- Use cold to numb the early acute pain and reduce inflammation.
- Take over-the-counter pain relievers to control mild to moderate pain. These include acetaminophen (Tylenol, generic brands) and nonsteroidal anti-inflammatory drugs (NSAIDs) like ibuprofen (Advil, Motrin), naproxen (Aleve), or aspirin.
- Use a neck collar for short periods to rest the painful muscles and tissues and ease your discomfort. "Collars have a bad reputation from people overusing them and getting weak muscles, but used a few hours here and there they can be very useful," Dr. Shmerling says.
- Apply heat — either with a heating pad or by using a warm whirlpool bath if one is available — after a day or two, once the acute pain calms down.
Should you go to a chiropractor to get your neck "cracked"? Dr. Shmerling counsels against sudden, strenuous manipulation of the neck. "It may be fine for low back pain, but I have concerns about its safety for neck pain," he says.
Stretches and exercises for neck pain
Exercises to stretch and strengthen the neck, shoulder, and upper back muscles can speed recovery from a painful neck condition and possibly reduce flare-ups, although the evidence for this is not ironclad. Dr. Shmerling encourages his patients to see a physical therapist for guided therapeutic exercise. Here is what the therapist can offer:
- Therapy will likely combine isometric and range-of-motion exercises. In isometric exercise, you tighten the neck muscles against an opposing force — such as your own hand, which you "push against" with your neck muscles. Range-of-motion stretches attempt to progressively relax and lengthen the neck muscles.
- Physical therapists can offer other therapies that, while not proven in research trials, seem to offer some people ease and comfort. One option is ultrasound treatment of the sore tissues with high-frequency sound waves.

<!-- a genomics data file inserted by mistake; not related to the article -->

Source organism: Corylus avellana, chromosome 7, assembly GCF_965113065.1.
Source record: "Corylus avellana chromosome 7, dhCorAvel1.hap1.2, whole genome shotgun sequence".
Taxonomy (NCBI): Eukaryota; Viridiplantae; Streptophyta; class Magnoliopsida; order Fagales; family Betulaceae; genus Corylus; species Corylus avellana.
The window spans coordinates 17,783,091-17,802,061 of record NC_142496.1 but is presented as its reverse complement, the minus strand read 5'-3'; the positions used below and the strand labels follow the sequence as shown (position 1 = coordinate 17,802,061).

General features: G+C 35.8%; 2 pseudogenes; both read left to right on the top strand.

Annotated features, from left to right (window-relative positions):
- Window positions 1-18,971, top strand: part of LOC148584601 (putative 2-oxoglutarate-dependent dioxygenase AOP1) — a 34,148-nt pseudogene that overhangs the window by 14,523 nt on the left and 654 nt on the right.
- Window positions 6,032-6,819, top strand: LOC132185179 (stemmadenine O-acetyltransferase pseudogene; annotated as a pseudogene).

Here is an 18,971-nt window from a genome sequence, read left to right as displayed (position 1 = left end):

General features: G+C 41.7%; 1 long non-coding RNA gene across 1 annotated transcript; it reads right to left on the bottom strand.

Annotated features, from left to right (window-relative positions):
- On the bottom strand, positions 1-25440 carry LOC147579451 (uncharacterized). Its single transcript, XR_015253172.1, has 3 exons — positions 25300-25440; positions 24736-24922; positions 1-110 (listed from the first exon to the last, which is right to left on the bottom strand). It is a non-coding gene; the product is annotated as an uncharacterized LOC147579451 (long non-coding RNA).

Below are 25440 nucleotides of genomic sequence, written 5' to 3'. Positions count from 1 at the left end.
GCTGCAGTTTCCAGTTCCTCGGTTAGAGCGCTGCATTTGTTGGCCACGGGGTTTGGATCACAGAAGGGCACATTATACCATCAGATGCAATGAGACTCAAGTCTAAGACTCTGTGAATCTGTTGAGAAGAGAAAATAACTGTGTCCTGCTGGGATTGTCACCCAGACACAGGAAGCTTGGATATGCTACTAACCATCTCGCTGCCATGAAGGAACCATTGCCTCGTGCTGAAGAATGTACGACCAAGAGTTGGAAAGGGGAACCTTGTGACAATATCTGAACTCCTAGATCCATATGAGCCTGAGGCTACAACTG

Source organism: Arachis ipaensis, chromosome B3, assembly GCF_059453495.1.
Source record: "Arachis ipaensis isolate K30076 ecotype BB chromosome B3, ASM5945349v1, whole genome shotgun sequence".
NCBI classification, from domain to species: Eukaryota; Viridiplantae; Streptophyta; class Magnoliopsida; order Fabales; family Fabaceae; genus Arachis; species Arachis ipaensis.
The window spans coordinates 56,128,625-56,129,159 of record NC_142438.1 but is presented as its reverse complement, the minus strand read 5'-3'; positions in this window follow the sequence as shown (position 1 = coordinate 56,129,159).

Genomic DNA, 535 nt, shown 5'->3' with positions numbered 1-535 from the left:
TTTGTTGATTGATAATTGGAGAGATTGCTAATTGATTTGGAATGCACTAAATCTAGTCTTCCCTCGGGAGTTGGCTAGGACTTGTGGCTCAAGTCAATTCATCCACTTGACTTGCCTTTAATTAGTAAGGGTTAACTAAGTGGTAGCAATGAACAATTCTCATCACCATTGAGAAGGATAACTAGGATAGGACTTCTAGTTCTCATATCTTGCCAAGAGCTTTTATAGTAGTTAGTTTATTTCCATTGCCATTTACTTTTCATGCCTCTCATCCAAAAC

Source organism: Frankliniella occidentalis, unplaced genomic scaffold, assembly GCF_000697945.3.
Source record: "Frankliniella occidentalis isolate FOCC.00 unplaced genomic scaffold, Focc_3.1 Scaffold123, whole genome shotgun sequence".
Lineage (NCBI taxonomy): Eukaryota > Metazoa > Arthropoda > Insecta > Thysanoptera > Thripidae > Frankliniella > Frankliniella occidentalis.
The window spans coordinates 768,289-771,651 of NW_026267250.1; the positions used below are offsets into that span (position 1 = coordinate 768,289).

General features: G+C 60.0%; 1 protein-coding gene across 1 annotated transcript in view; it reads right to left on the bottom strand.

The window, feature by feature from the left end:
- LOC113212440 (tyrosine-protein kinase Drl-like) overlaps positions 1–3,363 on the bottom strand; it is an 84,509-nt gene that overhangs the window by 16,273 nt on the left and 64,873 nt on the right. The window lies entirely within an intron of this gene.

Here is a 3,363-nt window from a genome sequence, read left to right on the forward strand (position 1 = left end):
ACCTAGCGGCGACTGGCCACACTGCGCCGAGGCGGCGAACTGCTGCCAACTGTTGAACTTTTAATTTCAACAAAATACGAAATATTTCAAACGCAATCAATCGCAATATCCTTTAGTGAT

- A physical therapist can also perform traction, using the hands or special equipment to gently stretch the neck muscles. You can also get equipment by prescription to perform neck traction at home, but follow the therapist's instructions carefully.
How to prevent neck pain
To ward off neck pain, it is helpful to take inventory of your posture or daily habits that could trigger neck pain, like sitting for extended periods in positions that strain the neck during reading, TV watching, computer work, or sleeping. Attending to the cause may stop some flare-ups of neck pain at the source.
When to see a doctor
If neck pain is severe, lasts for weeks or months, drastically limits your ability to move your head, radiates into the shoulders, or feels worse in the morning, consider seeing a doctor. Fever, weakness, or numbness in the arms are other red flags that warrant immediate evaluation. In some cases, an underlying physical problem, such as arthritis, an infection, or a compressed nerve, may be the cause. Depending on the diagnosis, you may need additional treatments or even surgery to relieve the pain and get back to your normal activities.
Simple neck stretch
[A] Look straight ahead. [B] Tuck your chin in slightly and move your head backward, slowly and smoothly. Be sure to keep your head level; you should be gliding your head backward, not bending or tipping it. Hold for five seconds. Repeat five times.
Additional exercises for neck pain are available in Neck Pain: A troubleshooting guide to help you find relief, a Special Health Report from Harvard Medical School.
Illustrations: Alayna Paquette